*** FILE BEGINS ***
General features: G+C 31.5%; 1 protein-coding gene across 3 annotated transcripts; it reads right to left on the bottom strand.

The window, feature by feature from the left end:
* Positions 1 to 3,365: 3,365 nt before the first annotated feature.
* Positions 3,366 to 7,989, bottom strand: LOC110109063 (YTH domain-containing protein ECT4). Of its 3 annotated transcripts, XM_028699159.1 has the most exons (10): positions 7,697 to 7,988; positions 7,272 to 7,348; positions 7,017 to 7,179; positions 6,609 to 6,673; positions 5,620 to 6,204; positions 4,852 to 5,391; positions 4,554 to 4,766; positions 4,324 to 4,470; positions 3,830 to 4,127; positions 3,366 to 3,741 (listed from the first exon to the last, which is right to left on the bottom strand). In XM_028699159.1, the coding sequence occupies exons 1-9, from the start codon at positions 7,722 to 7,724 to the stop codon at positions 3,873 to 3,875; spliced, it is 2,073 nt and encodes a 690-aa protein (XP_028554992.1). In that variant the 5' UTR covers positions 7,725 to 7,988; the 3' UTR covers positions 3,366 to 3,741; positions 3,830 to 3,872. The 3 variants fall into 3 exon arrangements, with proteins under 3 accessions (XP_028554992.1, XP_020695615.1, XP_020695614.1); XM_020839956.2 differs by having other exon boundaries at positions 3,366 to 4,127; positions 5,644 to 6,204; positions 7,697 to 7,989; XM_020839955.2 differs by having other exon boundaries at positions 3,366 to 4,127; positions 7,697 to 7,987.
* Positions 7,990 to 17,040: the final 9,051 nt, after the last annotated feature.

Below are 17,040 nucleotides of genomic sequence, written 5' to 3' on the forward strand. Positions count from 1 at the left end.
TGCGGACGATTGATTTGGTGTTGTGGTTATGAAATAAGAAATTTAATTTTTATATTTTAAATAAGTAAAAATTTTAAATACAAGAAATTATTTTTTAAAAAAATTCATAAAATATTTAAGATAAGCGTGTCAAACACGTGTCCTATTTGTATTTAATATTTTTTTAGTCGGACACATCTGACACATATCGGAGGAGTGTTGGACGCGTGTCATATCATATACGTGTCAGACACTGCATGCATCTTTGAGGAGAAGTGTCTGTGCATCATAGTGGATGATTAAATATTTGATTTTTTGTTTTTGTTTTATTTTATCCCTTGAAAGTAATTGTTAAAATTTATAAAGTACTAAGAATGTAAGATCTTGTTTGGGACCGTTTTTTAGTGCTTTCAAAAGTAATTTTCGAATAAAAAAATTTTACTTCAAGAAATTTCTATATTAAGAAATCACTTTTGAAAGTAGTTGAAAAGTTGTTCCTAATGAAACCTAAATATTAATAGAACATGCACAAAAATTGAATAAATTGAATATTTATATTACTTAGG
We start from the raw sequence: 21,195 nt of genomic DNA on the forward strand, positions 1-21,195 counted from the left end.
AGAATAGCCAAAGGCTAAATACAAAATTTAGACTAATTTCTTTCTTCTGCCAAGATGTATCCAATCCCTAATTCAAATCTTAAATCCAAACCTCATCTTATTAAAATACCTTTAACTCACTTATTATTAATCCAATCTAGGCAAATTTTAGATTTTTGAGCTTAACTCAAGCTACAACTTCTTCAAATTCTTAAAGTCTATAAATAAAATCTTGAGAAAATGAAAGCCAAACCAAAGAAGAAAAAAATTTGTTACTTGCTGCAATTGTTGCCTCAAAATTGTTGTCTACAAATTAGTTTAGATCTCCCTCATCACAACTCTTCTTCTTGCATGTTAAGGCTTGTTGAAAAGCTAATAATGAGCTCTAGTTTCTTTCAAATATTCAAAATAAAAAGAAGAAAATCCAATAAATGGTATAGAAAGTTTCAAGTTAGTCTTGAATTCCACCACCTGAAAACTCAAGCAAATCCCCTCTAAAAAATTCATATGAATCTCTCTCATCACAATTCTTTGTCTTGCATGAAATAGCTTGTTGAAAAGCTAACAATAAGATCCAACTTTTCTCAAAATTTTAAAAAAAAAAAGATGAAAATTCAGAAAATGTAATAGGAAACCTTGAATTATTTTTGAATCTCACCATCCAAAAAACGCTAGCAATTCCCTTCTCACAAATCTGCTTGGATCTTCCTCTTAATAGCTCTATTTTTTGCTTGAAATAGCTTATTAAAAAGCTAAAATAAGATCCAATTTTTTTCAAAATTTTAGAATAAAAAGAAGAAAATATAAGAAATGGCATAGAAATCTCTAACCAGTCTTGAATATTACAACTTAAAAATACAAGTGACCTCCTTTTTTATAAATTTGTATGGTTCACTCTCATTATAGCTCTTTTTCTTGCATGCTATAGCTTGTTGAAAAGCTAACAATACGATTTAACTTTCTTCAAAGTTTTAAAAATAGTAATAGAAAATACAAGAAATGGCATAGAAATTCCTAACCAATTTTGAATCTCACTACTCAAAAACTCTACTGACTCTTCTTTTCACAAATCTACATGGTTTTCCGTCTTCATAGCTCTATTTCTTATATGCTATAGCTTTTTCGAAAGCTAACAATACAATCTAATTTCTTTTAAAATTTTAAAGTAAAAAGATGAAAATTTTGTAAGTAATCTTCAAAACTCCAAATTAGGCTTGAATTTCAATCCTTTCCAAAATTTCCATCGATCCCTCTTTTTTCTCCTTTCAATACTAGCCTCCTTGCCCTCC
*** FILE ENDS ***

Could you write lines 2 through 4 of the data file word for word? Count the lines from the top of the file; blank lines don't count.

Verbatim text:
The window, feature by feature from the left end:
* Positions 1 to 3,365: 3,365 nt before the first annotated feature.
* Positions 3,366 to 7,989, bottom strand: LOC110109063 (YTH domain-containing protein ECT4). Of its 3 annotated transcripts, XM_028699159.1 has the most exons (10): positions 7,697 to 7,988; positions 7,272 to 7,348; positions 7,017 to 7,179; positions 6,609 to 6,673; positions 5,620 to 6,204; positions 4,852 to 5,391; positions 4,554 to 4,766; positions 4,324 to 4,470; positions 3,830 to 4,127; positions 3,366 to 3,741 (listed from the first exon to the last, which is right to left on the bottom strand). In XM_028699159.1, the coding sequence occupies exons 1-9, from the start codon at positions 7,722 to 7,724 to the stop codon at positions 3,873 to 3,875; spliced, it is 2,073 nt and encodes a 690-aa protein (XP_028554992.1). In that variant the 5' UTR covers positions 7,725 to 7,988; the 3' UTR covers positions 3,366 to 3,741; positions 3,830 to 3,872. The 3 variants fall into 3 exon arrangements, with proteins under 3 accessions (XP_028554992.1, XP_020695615.1, XP_020695614.1); XM_020839956.2 differs by having other exon boundaries at positions 3,366 to 4,127; positions 5,644 to 6,204; positions 7,697 to 7,989; XM_020839955.2 differs by having other exon boundaries at positions 3,366 to 4,127; positions 7,697 to 7,987.